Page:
In conversation with Andrew Keeble, Co-Founder and Managing Director at Heck Foods

In September 2014, Panoramic invested £1m of 
growth capital in family-run premium sausage makers 
Heck Foods, which was founded by Yorkshire farmers 
Andrew and Debbie Keeble in 2012. Heck’s brands are 
sold throughout the UK in Tesco, ASDA, Morrisons, Booths and Waitrose, and via its own website.

1. What other funding options did you 
consider before accepting Panoramic’s 
offer?

We had recently received an approach from a large 
food business that was interested in investing in Heck 
but had taken this route with an earlier business that we had built and did not want to do so again. We recognised the benefits that external investment would bring and therefore started to look at the alternatives that might be available via the banks or private equity investors. I will admit to being initially apprehensive of the stereotype (a city financier just looking to make a quick buck) but this was far from the reality that we experienced.

We actually came across Panoramic via a Google search. We liked what we read on their website and felt encouraged that they looked like relatable people. This was the first step in getting to know them, which obviously developed over time. I think it helped that they had tasted our sausages and showed an appreciation for our products!

2. Why Panoramic’s offer?

At the end of the day people buy people and we got to know Stephen Campbell well in the run up to the investment. He now sits on our board. Was it the best deal that we could have achieved? Probably not in cash terms. But the fit was right for us and critically we saw it as a fair deal for both parties.

3. You have previously built a business and raised money from investors. Did those experiences influence your decisions this time?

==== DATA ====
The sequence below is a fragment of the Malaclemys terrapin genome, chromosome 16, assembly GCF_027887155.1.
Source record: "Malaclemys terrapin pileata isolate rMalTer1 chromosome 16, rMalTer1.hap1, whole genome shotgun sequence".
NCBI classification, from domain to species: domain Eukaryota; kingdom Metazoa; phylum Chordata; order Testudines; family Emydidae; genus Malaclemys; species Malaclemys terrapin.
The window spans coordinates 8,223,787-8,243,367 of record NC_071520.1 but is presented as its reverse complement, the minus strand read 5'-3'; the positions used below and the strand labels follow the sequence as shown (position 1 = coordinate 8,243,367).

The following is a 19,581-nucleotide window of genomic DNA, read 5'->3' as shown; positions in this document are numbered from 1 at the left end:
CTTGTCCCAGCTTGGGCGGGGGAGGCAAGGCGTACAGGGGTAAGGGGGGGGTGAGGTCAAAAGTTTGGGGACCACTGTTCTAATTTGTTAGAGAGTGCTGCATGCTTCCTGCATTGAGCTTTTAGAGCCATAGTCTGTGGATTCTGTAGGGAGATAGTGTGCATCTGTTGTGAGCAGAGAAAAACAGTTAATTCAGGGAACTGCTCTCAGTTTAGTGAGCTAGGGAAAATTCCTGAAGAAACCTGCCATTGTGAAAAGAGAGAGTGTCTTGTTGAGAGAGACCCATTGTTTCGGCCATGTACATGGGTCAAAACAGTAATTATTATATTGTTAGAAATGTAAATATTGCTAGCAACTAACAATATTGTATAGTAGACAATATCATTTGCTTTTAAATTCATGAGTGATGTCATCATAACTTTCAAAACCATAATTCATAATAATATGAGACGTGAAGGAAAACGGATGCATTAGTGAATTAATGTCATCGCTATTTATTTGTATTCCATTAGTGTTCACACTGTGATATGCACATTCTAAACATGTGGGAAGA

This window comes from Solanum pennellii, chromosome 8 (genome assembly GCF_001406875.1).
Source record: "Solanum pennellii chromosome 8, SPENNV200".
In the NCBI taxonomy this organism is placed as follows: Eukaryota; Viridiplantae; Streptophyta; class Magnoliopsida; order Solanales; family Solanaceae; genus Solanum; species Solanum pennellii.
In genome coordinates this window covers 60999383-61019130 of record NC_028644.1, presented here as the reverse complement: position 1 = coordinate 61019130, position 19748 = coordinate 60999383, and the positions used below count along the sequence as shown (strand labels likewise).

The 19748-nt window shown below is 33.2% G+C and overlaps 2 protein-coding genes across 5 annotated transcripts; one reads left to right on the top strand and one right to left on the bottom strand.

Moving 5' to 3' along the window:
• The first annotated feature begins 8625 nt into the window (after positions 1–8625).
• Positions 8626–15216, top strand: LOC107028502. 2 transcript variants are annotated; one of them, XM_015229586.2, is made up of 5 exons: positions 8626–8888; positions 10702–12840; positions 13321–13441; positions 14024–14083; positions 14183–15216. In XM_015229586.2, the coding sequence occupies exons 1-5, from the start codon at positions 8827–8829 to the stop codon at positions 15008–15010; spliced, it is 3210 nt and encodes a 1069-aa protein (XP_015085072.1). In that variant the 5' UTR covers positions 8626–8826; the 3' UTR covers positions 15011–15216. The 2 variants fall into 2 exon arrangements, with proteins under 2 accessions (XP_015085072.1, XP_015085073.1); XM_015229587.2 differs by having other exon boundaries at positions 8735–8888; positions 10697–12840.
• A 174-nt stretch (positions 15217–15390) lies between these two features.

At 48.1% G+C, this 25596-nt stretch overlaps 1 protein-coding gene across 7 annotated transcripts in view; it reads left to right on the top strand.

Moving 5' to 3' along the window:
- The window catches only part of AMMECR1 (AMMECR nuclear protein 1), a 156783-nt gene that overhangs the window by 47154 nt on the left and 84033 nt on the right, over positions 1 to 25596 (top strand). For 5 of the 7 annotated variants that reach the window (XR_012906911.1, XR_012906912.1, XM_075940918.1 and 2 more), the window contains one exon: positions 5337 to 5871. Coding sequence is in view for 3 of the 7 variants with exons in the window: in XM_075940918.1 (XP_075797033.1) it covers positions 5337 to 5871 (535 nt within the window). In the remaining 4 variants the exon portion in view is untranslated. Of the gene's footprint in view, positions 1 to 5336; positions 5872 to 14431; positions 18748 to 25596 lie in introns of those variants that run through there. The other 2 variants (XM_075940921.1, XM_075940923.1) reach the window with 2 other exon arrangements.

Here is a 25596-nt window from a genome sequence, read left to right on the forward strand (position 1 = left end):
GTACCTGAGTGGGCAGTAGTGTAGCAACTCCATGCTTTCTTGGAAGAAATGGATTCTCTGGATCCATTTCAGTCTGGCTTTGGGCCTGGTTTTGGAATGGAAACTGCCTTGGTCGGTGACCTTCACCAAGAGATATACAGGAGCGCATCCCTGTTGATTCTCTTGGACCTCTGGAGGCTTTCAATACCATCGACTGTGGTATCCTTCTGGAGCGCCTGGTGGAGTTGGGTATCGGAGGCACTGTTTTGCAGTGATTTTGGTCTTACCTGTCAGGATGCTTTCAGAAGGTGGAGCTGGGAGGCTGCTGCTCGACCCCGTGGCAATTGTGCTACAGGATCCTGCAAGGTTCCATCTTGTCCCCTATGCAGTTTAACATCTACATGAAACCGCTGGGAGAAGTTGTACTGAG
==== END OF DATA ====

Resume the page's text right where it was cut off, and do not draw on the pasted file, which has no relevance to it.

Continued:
In 1999, we created the sausage brand “Debbie and Andrew’s” and at its peak the business held about a quarter of the UK’s premium sausage market. In 2005, we sold a majority stake in the business to a large multinational food business but ultimately that wasn’t the right move for us. We felt that we became increasingly disenfranchised from the business and removed from doing what we do best, which is creating the highest quality products for our customers.

We didn’t know then what we know now. This time round we weren’t prepared to repeat that experience. Certainly we are ambitious and want to achieve commercial success, but it is critical for us that we retain the freedom to run the business our way. We offer our customers the highest quality hand-made produce and production methods – it is the essence of our brand – and it is something that we don’t ever wish to compromise. Panoramic brings a great deal of business experience, but we remain in total control of our production process and it was imperative that we were able to work with external investors in that spirit.